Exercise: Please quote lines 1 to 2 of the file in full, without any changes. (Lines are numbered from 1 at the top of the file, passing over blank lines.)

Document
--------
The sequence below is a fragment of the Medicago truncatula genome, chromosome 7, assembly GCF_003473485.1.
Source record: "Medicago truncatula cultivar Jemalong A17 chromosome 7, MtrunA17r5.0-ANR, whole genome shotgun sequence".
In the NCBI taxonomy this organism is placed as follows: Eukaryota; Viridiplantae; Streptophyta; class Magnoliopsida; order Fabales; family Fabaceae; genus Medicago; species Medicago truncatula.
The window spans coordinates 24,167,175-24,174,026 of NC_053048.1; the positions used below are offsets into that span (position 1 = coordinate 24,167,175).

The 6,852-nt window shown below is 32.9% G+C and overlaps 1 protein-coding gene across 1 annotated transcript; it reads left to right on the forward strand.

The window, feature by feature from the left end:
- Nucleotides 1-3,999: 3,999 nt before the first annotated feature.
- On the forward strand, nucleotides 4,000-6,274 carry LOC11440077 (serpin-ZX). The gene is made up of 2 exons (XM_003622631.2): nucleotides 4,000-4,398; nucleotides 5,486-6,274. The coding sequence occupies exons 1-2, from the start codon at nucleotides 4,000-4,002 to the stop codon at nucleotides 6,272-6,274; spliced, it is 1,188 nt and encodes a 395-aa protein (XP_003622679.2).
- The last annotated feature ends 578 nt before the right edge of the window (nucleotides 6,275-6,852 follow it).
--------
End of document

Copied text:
The sequence below is a fragment of the Medicago truncatula genome, chromosome 7, assembly GCF_003473485.1.
Source record: "Medicago truncatula cultivar Jemalong A17 chromosome 7, MtrunA17r5.0-ANR, whole genome shotgun sequence".